Wednesday, June 2, 2010

The human legacy


As I approach 60, I've begun to think of what I'll leave behind. I'm not planning on dying anytime soon, but I can do the arithmetic of obituaries as well as anyone. Barring improbable advances in geriatric science, I'll be gone from this vale of tears in the next tick of geologic time.

What will be left? In my case, not much. The memory of friendship in the minds of the friends who survive me. The object lesson of a solid and happy marriage. The ideas contained in four or five books. A couple of hundred Mountain Express columns and articles, some of them yellowing on the sides of real estate office refrigerators.

Note that I don't mention material objects or money. Material objects don't endure in geologic time, at least in recognizable form. The 1977 Porsche that I wanted in 1977 is something I could possess tomorrow if I visited the right salvage yard. The houses I've built with care and love will fall down. Money isn't real in any geological way, as the world financial system is demonstrating.

Even without geologic time, legacies are problematic. Heirs get to define what has been bequeathed to them. The Law of Unintended Consequences takes over. For example, if a wealthy uncle had bequeathed me a new Porsche in 1977, I probably wouldn't be alive right now. Benign gifts turn out to be malignant, and malignant ones benign, in the lives of the people who get them.

Think of the mover-and-shaker Robert McNamara—he lived at the centers of industrial and political power in this country, running Ford Motor Co. and the Defense Department. He tried to do the right thing in the service of his company and his country. But his legacy, to my mind, is his late-life admission that he continued to send young men to die in Vietnam long after he realized the war was lost.

We might count on a wider human legacy, now that common sense has made it apparent that human activity is changing the planet: a tropical climate at the poles, empty ecological niches due to mass extinction, and a weird geography of flattened mountains, marshy plains behind crumbling dams, and giant holes in the ground, some of them radioactive. Also the scientific wisdom of three centuries, and if anyone is around to make use of it, consciousness.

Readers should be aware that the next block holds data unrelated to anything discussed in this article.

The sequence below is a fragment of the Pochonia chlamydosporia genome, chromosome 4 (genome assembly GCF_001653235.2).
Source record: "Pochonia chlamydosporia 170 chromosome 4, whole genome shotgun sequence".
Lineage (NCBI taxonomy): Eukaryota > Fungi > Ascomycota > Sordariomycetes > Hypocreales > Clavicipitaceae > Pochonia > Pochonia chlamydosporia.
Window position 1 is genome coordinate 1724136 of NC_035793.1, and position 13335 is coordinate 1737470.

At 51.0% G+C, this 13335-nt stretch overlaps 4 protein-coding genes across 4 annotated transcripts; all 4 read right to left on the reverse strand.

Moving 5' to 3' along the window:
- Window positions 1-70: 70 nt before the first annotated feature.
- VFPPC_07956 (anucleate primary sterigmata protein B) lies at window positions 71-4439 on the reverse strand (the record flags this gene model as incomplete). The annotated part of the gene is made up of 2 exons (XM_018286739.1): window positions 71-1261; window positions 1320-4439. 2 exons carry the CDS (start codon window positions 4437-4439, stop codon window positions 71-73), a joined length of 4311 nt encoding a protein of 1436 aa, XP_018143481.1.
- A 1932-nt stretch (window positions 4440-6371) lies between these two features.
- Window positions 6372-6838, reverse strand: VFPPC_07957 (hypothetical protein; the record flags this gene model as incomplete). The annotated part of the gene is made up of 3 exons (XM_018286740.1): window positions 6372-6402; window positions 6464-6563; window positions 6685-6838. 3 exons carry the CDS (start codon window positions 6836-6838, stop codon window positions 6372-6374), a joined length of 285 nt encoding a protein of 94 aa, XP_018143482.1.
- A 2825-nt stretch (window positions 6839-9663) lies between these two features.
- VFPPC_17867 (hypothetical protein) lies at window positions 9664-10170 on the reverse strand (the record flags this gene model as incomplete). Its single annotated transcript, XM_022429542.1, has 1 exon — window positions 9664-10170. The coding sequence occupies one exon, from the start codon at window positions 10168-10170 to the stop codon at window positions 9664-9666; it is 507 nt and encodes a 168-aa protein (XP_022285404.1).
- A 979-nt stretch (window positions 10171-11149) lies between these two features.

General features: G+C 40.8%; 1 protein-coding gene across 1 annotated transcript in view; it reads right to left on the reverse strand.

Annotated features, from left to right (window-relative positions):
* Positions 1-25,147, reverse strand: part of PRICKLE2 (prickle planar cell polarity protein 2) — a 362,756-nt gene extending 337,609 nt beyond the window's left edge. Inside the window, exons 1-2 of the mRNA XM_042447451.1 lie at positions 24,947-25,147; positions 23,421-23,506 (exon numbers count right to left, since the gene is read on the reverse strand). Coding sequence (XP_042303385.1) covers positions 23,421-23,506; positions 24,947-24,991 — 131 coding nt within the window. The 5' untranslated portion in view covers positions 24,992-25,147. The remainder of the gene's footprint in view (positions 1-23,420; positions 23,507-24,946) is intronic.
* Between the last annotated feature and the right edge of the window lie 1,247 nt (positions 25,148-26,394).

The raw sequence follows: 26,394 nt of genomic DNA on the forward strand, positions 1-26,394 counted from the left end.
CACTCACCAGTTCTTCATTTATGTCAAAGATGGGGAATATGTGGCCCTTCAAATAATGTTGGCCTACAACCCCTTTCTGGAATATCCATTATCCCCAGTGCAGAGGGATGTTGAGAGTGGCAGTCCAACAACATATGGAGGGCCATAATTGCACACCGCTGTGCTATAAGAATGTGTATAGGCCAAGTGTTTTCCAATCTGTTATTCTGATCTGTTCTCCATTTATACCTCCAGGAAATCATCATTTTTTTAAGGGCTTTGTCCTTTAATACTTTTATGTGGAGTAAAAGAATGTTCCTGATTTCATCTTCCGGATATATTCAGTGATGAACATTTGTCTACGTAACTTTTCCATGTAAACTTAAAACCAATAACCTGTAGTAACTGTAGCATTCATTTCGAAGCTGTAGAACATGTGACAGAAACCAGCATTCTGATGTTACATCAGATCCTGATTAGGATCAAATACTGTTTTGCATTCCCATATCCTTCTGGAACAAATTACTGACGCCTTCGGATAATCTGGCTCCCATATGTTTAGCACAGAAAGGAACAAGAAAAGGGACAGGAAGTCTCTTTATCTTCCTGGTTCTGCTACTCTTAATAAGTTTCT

I was 30 when I read Jonathan Schell's "Fate of the Earth." When I read that the loss of human consciousness would be the most terrible effect of nuclear war, I wasn't much affected. If no consciousness is around to mourn the loss of itself, what's to worry about?

At twice that age, I can mourn the loss of human consciousness. I teach writing and when my students actually learn to write, their lives are transformed by the meaning that they are suddenly capable of making. Consciousness seems to be the organization of meaning out of chaos, evidence that entropy doesn't always hold, at least in the microcosm.

I hope that we can write down the best things of humanity—its science and its poetry and music—on a medium durable enough to last until the next intelligence comes along. That would be an OK legacy for our species, and maybe one that would justify the arc of human existence in the eyes of whatever consciousness comes after us, machine or not, alien or not.

As I write this, oil is blowing out of the seabed in the Gulf of Mexico, the world financial system is surfing ever greater waves of lies, and the valley I live in is gearing up for the summer onslaught of tourists. The stark realization that comes from reading the headlines and watching the motorhomes go by is that ours is a civilization about to die.

My students are writing stories that pretend to be in the present, but they're really historical pieces from the Clinton years, before setting became story. I keep telling them to write in the Now, but it's hard to write narrative if you can't envision a future for yourself or your characters.

It's good to think about legacies, because they are a small way of projecting ourselves into the future, even when the Law of Unintended Consequences is dictating the big story.

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